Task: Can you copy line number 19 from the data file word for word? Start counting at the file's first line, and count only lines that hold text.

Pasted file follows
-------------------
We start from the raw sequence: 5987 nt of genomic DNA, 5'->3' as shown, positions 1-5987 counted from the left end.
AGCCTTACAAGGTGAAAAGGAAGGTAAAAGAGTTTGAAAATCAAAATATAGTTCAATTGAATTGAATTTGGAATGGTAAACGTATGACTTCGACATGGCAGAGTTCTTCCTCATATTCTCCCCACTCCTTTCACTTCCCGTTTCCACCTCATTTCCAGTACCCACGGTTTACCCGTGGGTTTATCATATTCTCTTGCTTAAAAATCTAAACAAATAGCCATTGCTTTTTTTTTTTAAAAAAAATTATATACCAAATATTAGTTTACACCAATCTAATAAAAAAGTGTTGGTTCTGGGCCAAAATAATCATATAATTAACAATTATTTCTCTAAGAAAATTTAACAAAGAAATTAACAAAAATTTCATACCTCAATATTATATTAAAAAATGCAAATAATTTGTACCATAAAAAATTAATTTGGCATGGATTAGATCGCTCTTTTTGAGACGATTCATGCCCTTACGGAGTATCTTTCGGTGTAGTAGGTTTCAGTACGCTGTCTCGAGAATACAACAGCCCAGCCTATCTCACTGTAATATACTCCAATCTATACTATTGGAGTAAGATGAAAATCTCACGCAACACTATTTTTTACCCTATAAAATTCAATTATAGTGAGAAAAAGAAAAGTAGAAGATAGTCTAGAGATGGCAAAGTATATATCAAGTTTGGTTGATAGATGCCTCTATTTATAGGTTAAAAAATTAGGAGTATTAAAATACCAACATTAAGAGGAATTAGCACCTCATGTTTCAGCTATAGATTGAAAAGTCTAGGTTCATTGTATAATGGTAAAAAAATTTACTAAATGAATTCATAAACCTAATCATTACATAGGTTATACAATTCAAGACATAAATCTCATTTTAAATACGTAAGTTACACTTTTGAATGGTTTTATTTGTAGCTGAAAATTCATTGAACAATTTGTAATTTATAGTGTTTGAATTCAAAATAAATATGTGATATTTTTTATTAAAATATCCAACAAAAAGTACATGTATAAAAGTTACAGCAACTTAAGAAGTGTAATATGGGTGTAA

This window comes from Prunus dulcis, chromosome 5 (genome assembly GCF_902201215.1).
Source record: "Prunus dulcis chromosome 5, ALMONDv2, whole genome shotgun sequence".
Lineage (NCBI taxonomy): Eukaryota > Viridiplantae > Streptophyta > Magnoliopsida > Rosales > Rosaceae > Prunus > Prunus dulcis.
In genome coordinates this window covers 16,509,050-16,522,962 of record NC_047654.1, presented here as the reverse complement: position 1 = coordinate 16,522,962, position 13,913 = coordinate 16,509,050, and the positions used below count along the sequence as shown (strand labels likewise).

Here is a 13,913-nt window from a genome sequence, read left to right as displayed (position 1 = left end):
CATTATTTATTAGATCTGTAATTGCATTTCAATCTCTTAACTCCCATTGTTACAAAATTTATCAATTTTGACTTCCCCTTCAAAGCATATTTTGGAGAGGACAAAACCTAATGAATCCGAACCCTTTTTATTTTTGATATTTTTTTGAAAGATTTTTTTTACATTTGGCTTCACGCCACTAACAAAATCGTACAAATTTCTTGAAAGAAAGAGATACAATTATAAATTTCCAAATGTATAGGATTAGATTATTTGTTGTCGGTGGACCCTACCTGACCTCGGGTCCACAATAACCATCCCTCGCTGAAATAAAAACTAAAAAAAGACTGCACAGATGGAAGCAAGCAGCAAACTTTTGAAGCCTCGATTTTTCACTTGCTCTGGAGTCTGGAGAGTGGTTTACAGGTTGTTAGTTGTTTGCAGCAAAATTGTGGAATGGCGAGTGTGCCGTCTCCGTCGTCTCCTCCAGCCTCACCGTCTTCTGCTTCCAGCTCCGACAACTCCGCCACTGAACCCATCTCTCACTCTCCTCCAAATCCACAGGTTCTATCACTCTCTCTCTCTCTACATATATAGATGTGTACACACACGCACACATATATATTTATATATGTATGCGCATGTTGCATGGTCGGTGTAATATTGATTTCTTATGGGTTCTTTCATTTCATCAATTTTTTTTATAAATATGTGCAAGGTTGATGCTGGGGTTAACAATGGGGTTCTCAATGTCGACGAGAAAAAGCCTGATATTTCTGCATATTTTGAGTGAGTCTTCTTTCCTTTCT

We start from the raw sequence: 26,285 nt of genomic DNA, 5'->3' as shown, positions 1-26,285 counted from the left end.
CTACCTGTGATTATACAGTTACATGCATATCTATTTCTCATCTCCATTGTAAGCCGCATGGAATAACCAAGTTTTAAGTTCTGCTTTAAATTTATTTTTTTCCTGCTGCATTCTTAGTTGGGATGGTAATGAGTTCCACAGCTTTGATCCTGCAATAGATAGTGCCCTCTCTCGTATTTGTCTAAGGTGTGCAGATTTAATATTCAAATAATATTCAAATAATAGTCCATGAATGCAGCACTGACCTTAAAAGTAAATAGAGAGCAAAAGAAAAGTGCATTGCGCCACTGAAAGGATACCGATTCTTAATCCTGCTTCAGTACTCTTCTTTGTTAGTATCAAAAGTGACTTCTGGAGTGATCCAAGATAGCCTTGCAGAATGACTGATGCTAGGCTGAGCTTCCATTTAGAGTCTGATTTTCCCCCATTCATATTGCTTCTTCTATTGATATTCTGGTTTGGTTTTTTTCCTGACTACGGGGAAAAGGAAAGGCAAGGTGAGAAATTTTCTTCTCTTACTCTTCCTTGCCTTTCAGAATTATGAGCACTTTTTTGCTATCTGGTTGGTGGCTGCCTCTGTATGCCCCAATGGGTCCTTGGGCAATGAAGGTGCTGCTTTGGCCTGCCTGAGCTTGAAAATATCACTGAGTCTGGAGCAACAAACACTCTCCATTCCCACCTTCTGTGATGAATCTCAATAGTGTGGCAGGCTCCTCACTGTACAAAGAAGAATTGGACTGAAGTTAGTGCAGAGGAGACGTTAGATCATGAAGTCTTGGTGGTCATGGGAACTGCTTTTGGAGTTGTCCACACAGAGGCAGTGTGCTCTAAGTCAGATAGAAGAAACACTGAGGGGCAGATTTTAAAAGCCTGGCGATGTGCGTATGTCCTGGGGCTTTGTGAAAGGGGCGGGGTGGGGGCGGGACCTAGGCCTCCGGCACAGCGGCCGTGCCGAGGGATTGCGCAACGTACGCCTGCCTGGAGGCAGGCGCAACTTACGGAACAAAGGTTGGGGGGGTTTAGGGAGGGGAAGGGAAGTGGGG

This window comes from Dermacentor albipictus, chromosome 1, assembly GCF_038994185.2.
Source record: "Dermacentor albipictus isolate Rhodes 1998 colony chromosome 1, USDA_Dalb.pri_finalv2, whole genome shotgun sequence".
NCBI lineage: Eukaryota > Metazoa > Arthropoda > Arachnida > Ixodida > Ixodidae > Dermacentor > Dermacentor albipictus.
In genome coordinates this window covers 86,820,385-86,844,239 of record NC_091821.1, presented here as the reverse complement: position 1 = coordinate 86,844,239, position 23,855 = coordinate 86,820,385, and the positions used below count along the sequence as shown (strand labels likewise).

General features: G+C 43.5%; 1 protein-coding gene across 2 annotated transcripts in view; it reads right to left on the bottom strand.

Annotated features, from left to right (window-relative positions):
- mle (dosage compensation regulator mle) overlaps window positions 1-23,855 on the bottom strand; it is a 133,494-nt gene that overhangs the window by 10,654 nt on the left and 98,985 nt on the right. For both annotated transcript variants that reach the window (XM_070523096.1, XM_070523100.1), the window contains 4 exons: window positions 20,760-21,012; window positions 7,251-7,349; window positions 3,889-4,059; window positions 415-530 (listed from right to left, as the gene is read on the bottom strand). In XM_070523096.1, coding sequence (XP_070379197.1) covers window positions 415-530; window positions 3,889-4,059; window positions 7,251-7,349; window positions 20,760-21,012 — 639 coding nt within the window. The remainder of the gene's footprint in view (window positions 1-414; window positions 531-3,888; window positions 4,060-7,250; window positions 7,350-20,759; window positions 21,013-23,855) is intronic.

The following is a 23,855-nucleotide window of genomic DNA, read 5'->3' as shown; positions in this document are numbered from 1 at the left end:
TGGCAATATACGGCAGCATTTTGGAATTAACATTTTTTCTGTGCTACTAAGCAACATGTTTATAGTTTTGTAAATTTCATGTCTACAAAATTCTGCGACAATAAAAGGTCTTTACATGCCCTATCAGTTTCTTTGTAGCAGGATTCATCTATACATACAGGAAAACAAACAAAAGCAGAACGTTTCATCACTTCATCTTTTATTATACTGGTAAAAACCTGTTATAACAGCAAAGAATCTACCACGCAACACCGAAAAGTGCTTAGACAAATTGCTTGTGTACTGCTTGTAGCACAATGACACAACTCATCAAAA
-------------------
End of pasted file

TGGCAATATACGGCAGCATTTTGGAATTAACATTTTTTCTGTGCTACTAAGCAACATGTTTATAGTTTTGTAAATTTCATGTCTACAAAATTCTGCGACAATAAAAGGTCTTTACATGCCCTATCAGTTTCTTTGTAGCAGGATTCATCTATACATACAGGAAAACAAACAAAAGCAGAACGTTTCATCACTTCATCTTTTATTATACTGGTAAAAACCTGTTATAACAGCAAAGAATCTACCACGCAACACCGAAAAGTGCTTAGACAAATTGCTTGTGTACTGCTTGTAGCACAATGACACAACTCATCAAAA